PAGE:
There are two faces of Vishwaroop, as the Hindi version of the much talked about Vishwaroopam is called. As a generic spy thriller with the war against terror as the backdrop it is an engaging enterprise with high adrenaline action, wry humour and penchant for detail. But if you are in a mood to discern the politics of it, it is rather shallow, if not completely one-sided. The film sees the issue as Rambo films did in the 1980s. The only difference is Hollywood didn’t send a Rahim in place of Rambo to keep the parity on the surface. No doubt the film addresses some discomforting questions. If it hints at the link between pan-Islamic movement and the Mujahideen fighters, it also points out that for America it is a fight not for the well-being of the people but wells of petrol. But overall the outlook is closer to the American view of the crisis in West Asia than that of a dispassionate observer.
But then, like any creative medium, cinema is about taking sides and as an entertainer with a heart it is a winner. It unfolds in New York where a nuclear oncologist (Pooja Kumar making a decent debut) wants to get out of a marriage of convenience with Kathak dancer Vishwanathan (Kamal Haasan). However, her efforts to pry over him backfire and they get caught in a mess when members of the terror group led by one-eyed Omar (Rahul Bose) knock at the door.
Soon we get to know the dancer has a different identity as well and as the true identities begin to unfold and the action shifts to Afghanistan in flashback, the film shifts tone. The problem is the Afghanistan episode is a little too long and doesn’t add much to our knowledge of the war against terror. Of course the action is mind-blowing and Kamal is winsome but the scenery begins to look plastic and the drama formulaic after a while.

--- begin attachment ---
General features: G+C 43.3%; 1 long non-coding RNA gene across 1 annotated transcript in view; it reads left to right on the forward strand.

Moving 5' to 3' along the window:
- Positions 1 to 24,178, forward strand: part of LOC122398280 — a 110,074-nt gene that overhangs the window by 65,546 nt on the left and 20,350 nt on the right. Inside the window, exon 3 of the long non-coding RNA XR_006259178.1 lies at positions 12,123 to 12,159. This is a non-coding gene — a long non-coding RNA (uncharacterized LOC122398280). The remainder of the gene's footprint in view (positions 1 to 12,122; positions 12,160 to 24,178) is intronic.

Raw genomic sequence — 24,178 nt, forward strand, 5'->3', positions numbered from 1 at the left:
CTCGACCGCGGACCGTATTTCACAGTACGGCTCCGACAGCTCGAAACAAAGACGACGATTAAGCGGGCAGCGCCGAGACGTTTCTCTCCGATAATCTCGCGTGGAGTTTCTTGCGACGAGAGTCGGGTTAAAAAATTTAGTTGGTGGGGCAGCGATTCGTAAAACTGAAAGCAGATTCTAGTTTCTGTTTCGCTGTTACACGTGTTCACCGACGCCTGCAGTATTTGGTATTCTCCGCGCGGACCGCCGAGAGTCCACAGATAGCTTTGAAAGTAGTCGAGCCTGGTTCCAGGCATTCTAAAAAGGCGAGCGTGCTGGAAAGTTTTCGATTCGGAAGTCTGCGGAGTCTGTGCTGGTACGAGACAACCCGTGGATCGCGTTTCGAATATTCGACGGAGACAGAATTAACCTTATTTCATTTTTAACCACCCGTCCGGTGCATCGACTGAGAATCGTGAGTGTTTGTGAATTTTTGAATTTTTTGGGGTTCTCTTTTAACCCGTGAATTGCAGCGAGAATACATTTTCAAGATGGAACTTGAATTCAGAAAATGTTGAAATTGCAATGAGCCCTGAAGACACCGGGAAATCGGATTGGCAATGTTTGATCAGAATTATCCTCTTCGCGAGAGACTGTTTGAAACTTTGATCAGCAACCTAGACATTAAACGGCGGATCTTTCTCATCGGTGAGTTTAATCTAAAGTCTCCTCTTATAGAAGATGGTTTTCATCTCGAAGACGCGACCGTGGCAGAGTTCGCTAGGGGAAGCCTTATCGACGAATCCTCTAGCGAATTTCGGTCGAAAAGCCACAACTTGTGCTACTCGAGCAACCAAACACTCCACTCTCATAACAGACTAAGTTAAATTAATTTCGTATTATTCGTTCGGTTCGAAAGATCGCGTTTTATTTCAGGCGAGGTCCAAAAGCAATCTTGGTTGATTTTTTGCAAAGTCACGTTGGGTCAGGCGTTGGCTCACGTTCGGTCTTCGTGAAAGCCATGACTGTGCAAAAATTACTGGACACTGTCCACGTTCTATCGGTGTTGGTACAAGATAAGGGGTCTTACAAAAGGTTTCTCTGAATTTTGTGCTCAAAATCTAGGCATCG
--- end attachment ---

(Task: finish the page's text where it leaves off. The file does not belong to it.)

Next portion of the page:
When the narrative shifts gears we again come to the edge as Kamal smartly uses messengers of peace as nuclear devices. The loose ends do tie up but the climax is underwhelming. In fact, the film keeps shifting between smart and stereotypical, between detailing and dovetailing perceptions. While Omar looks straight out of Hollywood’s exaggerated perception of a terrorist in the ‘80s, his lieutenant played by Jaideep Ahlawat looks a lot more plausible. But at the end of the day it is a Kamal Haasan show and he doesn’t disappoint as an actor. Be it playing the effeminate dancer or the rugged spy, he proves that for a true artiste age is just a number. As a director his conviction is apparent but he could not dismantle all the caricatures and cardboards that crop up in such big-budget ventures to keep things simple, to reach out to the maximum numbers.
All the intricacies in the narrative make it a watchable spy thriller but no ‘Faraday shield’ can deflect attention from the superficiality of the realpolitik it is based on.
Expertise is a big thing in creative business. If you poke your nose in another person’s job chances are things will go for a toss. This is what happens here as Salman Rushdie turns his best literary work into a screenplay. Long considered “unfilmable”, the myth was not all that wrong.
It is the story of Saleem Sinai (Darsheel Safary and Satya Bhabha), who is born in Bombay to a poor family at the stroke of midnight on August 15, 1947. He and Shiva (Siddharth), a child born to wealthier parents, are switched at birth by a nurse (Seema Biswas) whose “let the rich be poor and the poor rich” idea doesn’t pass muster when it plays on screen. Saleem has got special powers. He can telepathically connect with all the children born in the first hour of India’s independence. As they descend into his bedroom and talk, there is scope for fostering magical bonds but it doesn’t happen.
As Saleem grows up from a comfortable childhood in Bombay to uneasy teenage years in Pakistan, Bangladesh and New Delhi, his life intertwines with Shiva’s and his increasing pains and diminishing powers mirror the conditions in India and Pakistan. As it turns out, the much talked about magic realism of the book evaporates into thin air. It neither appeals to the heart nor the mind. The political allegory which made Midnight’s Children a force to reckon with comes across as an appendage added to make sense of the supernatural elements in the story.